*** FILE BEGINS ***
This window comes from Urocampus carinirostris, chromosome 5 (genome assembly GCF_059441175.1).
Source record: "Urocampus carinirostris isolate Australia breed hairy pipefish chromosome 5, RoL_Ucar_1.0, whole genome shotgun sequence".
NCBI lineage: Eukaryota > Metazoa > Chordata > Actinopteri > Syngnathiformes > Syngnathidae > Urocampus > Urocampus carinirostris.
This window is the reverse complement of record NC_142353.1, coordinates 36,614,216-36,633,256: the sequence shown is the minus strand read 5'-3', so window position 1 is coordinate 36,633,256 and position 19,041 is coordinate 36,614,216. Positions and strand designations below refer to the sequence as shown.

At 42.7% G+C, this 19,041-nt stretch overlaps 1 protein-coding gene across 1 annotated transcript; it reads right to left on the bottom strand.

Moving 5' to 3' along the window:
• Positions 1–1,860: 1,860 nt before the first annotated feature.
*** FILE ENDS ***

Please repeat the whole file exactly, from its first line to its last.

This window comes from Urocampus carinirostris, chromosome 5 (genome assembly GCF_059441175.1).
Source record: "Urocampus carinirostris isolate Australia breed hairy pipefish chromosome 5, RoL_Ucar_1.0, whole genome shotgun sequence".
NCBI lineage: Eukaryota > Metazoa > Chordata > Actinopteri > Syngnathiformes > Syngnathidae > Urocampus > Urocampus carinirostris.
This window is the reverse complement of record NC_142353.1, coordinates 36,614,216-36,633,256: the sequence shown is the minus strand read 5'-3', so window position 1 is coordinate 36,633,256 and position 19,041 is coordinate 36,614,216. Positions and strand designations below refer to the sequence as shown.

At 42.7% G+C, this 19,041-nt stretch overlaps 1 protein-coding gene across 1 annotated transcript; it reads right to left on the bottom strand.

Moving 5' to 3' along the window:
• Positions 1–1,860: 1,860 nt before the first annotated feature.